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Written by Karen Marley
Imagery by Dylan Buyskes, Onion Studio

Blacksmiths symbolize history and tradition wrapped around iron’s strength and longevity. DesignNY recently caught up with Andy Chambers of Arc Iron Creations. Chambers represents a new breed of blacksmiths; artisans bringing original, handcrafted, personally designed pieces to the home as functional artwork.
    Despite 17 years of experience, it was years before Chambers referred to himself as a blacksmith. His designs are exquisite – ranging from artistic swirls to elegant railings, gates, table bases, shelving, and more, adorned with iron frozen into dynamic basket weaves, modern lines, or blooming roses. He has even created the gate at the Lincoln catafalque in Washington D.C.
Q: What exactly is blacksmithing?
A: It’s the practice of forging iron through heat and compression to manipulate and make design elements, both functional and artistic. Modern methods include welding.
Q: It seems the popularity of forged iron is experiencing a surge. Why is this?
A: People are attracted to the level of craftsmanship and look to iron for the feel of “forever.”  These pieces become family heirlooms. There’s an identity in the history. Ironwork has progressed over time. For centuries, blacksmiths made all the tools for everything: needles, thimbles, hammers, cooking utensils, horseshoes, you name it. By the 1960s machinery nearly rendered it a dead art but there was a resurgence in the 1970s. Now more people are getting involved.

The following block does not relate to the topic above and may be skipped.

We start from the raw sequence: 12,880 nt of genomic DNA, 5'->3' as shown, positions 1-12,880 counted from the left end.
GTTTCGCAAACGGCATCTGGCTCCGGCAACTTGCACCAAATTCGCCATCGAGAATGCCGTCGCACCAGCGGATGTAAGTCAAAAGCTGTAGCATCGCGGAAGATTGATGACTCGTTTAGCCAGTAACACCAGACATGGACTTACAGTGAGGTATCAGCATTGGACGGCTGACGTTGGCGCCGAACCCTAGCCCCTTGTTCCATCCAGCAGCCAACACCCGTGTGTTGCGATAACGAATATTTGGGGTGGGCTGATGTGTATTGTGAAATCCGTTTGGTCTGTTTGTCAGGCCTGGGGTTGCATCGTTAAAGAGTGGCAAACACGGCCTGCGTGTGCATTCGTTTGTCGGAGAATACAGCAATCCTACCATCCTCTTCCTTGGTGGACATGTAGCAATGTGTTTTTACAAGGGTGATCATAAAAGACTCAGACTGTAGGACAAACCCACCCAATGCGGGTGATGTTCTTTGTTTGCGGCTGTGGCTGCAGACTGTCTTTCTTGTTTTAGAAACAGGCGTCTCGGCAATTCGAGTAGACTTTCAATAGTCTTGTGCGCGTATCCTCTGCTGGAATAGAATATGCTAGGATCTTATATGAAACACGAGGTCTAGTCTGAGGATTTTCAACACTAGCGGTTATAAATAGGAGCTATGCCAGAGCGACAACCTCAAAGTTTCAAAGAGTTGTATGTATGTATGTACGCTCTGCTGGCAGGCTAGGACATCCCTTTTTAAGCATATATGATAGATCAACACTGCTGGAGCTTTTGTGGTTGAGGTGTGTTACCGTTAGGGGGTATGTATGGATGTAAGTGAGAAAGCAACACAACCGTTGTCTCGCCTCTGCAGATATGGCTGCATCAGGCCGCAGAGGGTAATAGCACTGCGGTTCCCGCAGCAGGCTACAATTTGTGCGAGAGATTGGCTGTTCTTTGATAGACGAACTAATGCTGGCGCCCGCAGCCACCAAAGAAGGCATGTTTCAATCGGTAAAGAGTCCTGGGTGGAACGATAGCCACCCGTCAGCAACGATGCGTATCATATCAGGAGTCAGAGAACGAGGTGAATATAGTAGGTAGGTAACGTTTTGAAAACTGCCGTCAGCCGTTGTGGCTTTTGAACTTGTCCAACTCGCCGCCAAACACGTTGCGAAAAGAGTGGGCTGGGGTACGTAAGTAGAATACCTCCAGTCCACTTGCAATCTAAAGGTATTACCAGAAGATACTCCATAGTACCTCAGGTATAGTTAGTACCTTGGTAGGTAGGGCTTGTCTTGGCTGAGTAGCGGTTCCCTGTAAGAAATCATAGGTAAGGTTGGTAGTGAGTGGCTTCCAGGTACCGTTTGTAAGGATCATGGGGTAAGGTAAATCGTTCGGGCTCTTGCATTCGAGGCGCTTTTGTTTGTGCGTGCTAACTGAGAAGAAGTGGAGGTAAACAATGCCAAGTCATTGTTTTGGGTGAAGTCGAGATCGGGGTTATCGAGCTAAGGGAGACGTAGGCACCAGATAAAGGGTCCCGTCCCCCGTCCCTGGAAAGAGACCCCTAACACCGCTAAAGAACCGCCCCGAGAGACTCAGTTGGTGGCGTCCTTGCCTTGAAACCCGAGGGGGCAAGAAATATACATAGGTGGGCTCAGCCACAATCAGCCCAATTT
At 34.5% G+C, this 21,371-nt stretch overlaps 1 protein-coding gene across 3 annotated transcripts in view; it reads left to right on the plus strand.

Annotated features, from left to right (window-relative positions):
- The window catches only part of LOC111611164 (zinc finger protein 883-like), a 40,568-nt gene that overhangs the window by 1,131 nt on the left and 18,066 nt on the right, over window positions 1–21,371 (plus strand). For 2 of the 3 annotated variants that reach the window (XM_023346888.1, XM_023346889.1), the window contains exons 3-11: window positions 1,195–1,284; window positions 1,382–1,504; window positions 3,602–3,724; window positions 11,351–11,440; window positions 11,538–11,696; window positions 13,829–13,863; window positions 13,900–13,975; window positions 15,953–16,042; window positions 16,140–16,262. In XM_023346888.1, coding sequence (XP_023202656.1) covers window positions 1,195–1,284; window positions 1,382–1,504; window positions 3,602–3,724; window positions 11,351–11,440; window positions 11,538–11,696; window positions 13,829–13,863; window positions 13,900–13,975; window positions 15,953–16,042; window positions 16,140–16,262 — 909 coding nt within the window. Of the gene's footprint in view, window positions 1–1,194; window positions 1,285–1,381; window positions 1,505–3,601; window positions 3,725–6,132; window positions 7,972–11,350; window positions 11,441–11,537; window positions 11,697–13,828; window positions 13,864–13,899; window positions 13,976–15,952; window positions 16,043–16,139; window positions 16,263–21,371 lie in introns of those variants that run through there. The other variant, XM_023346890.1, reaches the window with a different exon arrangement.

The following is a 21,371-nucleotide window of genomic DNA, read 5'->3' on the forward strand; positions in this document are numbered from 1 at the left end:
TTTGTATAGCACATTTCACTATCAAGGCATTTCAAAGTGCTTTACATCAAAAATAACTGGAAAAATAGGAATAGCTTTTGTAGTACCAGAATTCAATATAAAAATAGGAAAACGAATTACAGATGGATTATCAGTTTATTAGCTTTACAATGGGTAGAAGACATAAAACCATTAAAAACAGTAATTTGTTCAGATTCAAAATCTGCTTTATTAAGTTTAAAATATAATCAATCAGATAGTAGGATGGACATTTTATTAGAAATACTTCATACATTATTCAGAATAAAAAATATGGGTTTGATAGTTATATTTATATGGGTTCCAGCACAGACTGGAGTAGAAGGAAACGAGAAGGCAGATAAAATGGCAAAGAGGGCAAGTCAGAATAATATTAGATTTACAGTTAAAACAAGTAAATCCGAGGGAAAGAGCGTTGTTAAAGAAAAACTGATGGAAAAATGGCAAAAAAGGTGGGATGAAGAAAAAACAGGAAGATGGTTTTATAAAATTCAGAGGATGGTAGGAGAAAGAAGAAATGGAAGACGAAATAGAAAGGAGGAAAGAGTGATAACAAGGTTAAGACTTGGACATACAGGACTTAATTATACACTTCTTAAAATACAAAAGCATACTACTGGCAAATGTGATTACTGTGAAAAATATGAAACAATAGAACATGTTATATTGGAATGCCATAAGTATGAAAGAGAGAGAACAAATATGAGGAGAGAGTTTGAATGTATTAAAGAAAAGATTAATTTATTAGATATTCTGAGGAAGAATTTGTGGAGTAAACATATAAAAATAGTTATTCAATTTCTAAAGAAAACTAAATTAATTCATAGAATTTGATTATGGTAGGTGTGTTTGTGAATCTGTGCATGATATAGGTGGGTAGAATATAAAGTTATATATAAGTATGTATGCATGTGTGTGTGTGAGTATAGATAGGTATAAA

Q: What do blacksmiths make?
A: Anything! Gates, fences, shelving, fireplaces, sculpture, railings, furniture, accent pieces.
Q: How does someone find a blacksmith?
A: There is no accreditation program, so exercise due diligence! There are many hobbyists but very few professional blacksmiths. There’s a big learning curve. Joinery (the process of assembling components into a whole) is what really identifies blacksmithing. That and toolmaking. Blacksmiths need a specific tool, they must know how to make their own. A professional blacksmith is accomplished at both.
    Ask for pictures. Go to the shop. Everyone has their own interpretation even if using similar techniques. You’re really purchasing a blacksmith’s knowledge, skill and time.
Q: You’re a blacksmith. What is your background in training?
A: I grew up welding and working on bicycles. Eventually I found an old anvil and with it, my spark for forging. After a year of just making things up, I took a blacksmithing class at the Touchstone Center for Crafts in Pennsylvania. I learned a lot, and then applied my skills to helping a friend build a house. I repeated the class a couple years later. My experience deepened when I went to California to spend a week with a blacksmith master. It was a life-changing experience. For my generation, the only avenue to becoming a blacksmith was taking classes at a craft school and hoping to get a great teacher. I put a lot of effort into learning and got lucky. 

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